Job recruitment has returned to pre-pandemic levels with hiring intentions at an eight-year high as the economy recovers from the easing of restrictions.
All sectors are experiencing a recovery in jobs and an improvement in pay prospects, a quarterly report by the Chartered Institute of Personnel and Development has found.
There is employer optimism across the private, public and voluntary sectors. It extends to industries including retail and hospitality, parts of the economy that have been most exposed to the crisis.
Employment intentions are at their highest since February 2013 when Britain was emerging from the recession of the global financial crisis.
The encouraging outlook comes amid the latest easing of Covid rules today, with pubs, bars, cafés and restaurants allowed to serve customers indoors, and with the latest official jobs figures due tomorrow. They are expected to show that the unemployment rate fell to 4.8 per cent in the three months to March despite lockdown, with government emergency support schemes having protected jobs.
However, experts said it remains likely that the strong employment growth will soften during the course of the year due to the “aftershocks” of the pandemic throughout the economy.
Vacancies in hospitality rose 77 per cent month-on-month in April, the highest level since the pandemic began, but were down 48 per cent compared with pre-crisis levels in February last year, according to separate figures from Broadbean Technology, a network of job boards.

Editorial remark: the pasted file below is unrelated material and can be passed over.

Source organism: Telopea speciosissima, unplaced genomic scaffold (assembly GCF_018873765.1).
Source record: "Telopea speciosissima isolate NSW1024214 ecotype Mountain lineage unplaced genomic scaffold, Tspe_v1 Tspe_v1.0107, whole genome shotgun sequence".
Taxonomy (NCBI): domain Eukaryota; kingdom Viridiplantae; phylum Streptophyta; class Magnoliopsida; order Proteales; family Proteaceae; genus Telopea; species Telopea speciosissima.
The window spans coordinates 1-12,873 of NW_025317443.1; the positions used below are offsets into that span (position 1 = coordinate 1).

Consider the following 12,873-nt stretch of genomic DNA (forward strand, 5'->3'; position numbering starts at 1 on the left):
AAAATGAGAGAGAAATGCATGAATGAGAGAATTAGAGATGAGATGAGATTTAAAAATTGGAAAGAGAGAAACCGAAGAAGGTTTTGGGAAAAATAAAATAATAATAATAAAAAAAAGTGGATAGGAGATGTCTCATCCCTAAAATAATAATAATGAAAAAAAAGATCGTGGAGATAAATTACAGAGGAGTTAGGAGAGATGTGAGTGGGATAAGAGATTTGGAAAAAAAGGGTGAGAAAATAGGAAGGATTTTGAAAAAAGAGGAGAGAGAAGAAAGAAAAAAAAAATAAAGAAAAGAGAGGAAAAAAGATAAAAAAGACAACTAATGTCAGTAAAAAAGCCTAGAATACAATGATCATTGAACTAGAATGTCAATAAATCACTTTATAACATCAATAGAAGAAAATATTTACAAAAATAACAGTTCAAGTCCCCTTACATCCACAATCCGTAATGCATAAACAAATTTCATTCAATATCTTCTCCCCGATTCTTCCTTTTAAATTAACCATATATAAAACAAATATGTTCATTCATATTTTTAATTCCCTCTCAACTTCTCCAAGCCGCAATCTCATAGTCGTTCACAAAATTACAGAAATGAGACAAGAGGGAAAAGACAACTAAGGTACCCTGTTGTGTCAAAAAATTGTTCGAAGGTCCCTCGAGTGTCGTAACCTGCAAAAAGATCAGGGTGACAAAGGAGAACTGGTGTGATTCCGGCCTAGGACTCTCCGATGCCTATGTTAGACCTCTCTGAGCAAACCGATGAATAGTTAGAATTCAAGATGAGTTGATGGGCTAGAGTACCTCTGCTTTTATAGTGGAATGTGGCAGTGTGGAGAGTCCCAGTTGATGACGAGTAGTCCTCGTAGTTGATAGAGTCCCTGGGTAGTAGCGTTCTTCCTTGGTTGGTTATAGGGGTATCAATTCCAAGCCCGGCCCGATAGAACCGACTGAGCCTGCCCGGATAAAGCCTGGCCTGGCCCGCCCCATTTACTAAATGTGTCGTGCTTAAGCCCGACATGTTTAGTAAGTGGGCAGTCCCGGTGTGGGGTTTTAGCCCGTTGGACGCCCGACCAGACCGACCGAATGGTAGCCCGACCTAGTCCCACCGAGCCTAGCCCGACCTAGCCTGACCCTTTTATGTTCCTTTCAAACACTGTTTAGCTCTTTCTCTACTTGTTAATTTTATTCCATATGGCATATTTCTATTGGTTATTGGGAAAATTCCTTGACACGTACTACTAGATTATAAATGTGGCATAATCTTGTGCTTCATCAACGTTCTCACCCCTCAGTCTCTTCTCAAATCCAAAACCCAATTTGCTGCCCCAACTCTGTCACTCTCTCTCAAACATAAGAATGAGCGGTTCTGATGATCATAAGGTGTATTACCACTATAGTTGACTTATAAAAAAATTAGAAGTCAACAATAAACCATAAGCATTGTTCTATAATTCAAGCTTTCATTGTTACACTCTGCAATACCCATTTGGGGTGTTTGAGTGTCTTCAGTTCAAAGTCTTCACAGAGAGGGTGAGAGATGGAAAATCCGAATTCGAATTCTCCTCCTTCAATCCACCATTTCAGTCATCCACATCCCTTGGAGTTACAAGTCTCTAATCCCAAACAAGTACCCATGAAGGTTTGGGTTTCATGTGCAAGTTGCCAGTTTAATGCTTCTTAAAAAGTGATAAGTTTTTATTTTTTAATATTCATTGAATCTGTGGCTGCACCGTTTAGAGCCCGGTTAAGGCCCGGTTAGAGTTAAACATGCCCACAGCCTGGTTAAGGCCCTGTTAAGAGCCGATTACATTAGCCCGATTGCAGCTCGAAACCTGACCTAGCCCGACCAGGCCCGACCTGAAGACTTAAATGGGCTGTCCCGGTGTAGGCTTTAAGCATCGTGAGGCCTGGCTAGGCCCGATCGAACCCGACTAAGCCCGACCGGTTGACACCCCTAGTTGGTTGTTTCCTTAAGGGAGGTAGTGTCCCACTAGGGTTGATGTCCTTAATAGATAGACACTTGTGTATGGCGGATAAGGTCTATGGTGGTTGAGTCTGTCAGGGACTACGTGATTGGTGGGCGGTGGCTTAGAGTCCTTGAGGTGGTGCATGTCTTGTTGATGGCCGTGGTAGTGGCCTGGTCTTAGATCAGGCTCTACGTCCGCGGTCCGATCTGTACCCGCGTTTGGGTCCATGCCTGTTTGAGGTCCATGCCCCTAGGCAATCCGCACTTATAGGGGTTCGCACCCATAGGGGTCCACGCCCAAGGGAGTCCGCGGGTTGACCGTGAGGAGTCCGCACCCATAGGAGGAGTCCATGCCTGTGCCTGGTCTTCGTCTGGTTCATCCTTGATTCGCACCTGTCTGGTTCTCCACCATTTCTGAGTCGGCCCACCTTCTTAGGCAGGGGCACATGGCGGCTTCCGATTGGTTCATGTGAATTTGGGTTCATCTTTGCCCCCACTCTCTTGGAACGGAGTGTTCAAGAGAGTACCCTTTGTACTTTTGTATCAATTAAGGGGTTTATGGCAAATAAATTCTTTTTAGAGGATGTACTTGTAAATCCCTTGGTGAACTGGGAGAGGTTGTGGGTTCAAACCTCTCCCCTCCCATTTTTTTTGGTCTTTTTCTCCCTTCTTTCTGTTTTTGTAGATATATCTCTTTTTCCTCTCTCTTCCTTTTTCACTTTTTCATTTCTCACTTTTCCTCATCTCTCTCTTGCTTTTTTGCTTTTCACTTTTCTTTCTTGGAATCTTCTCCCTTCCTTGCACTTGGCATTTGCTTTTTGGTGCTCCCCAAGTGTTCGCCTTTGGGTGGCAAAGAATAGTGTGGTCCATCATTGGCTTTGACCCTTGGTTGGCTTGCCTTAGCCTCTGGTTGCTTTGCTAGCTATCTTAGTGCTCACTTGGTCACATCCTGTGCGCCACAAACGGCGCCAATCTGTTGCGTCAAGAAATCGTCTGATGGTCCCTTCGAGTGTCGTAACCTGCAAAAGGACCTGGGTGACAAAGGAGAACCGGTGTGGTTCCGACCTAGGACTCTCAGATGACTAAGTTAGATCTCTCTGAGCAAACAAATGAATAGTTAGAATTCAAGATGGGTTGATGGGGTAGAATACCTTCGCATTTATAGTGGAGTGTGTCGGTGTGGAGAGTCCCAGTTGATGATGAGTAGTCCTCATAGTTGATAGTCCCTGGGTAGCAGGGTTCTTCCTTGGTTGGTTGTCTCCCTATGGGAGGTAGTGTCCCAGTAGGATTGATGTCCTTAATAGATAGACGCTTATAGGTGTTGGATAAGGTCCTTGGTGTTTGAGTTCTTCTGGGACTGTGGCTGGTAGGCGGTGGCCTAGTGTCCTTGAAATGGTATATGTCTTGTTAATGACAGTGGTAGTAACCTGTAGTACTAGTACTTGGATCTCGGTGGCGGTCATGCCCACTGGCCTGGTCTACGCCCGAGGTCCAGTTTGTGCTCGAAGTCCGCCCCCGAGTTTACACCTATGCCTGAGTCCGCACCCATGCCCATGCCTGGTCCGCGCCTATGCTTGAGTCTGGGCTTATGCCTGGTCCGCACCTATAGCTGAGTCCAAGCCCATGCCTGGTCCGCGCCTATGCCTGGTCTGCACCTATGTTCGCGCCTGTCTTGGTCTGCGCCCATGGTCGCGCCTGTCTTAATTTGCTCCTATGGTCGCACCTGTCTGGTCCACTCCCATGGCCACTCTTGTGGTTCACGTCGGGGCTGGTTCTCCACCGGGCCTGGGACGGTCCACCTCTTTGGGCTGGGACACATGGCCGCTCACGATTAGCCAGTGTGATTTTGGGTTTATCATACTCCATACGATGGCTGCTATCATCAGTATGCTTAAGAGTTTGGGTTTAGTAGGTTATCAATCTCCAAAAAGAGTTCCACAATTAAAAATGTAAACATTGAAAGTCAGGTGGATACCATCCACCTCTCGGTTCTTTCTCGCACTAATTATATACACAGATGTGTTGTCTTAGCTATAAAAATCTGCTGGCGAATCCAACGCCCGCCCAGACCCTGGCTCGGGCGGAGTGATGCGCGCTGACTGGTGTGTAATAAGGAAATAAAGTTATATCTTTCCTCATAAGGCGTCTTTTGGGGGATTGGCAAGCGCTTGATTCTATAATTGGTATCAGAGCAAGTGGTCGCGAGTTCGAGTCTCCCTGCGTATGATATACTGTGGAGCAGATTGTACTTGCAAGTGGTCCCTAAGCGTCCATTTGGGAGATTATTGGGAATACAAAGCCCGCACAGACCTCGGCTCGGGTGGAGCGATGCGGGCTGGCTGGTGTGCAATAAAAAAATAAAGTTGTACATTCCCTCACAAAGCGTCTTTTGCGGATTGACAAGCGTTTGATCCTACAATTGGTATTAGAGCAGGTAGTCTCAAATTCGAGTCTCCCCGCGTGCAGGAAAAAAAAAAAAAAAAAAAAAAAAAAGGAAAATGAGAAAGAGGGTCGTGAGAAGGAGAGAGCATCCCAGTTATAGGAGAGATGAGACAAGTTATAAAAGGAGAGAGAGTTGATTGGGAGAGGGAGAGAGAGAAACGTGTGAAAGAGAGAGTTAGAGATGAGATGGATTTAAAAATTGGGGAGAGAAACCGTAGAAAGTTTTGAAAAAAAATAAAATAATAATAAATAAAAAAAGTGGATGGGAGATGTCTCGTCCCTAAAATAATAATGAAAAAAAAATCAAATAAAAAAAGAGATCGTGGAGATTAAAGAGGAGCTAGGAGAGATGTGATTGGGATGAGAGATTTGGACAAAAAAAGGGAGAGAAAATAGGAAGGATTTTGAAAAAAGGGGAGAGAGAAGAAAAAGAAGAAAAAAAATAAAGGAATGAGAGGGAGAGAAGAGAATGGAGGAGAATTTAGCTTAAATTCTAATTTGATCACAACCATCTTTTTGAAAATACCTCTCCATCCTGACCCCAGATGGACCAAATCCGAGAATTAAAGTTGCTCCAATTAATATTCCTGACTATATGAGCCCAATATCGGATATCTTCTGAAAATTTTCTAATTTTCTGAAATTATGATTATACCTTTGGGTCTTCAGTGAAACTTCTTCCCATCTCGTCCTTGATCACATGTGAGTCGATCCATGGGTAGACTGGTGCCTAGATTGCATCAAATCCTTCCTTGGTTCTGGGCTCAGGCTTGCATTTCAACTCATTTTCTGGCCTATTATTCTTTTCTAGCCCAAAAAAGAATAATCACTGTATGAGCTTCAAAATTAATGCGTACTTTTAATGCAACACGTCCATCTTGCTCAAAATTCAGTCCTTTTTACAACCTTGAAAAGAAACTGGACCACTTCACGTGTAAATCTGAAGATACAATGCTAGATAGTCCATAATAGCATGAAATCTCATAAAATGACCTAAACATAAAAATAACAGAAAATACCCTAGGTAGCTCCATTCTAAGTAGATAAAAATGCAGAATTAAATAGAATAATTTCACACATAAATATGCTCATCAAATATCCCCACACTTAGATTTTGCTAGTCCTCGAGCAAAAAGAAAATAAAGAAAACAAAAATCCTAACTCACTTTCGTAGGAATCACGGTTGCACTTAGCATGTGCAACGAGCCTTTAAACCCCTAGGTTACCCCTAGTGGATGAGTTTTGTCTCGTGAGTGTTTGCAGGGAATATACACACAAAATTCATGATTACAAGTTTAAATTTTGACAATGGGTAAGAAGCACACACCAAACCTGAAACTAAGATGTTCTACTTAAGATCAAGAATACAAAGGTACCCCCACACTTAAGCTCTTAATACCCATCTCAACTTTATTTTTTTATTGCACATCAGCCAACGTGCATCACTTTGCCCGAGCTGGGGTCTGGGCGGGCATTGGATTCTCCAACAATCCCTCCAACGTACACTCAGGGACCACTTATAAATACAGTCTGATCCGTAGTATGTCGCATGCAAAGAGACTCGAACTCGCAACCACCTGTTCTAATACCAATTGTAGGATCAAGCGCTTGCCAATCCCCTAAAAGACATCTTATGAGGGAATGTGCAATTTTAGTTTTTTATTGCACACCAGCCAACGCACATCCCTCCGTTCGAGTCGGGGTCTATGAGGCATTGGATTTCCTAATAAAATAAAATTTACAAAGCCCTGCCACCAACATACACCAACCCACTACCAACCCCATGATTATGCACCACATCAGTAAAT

It also found that applications fell “significantly” in April, down 62 per cent month-on-month, with an average of 19 applications for each role.
Kate Nicholls, chief executive of UK Hospitality, the trade association, which expects 865,000 workers to return from furlough this week, said that businesses were still struggling for staff. “Workers are in the wrong place at the wrong time, such as students not at university as well as foreign workers stuck abroad,” she said.
The latest quarterly labour market outlook report by the CIPD, the professional body for human resources, and Adecco, the recruiter, found the net employment intentions balance, which measures the difference between the proportion of employers expecting to add jobs and those planning to cut them, has risen to +27 for the second quarter, compared with +11 in the first quarter of the year.
The report also found salary rise expectations are set to increase from 1 per cent to 2 per cent in the next 12 months but with signs of a re-emergence of a “two-speed” pay market between public and private sector workers.
Gerwyn Davies, senior labour market adviser at the CIPD, said that despite the “welcome increase in basic pay expectations, it remains to be seen whether the pay award increases will be able to match any increases in the cost of living caused by the prospect of higher inflation, especially for public sector workers”.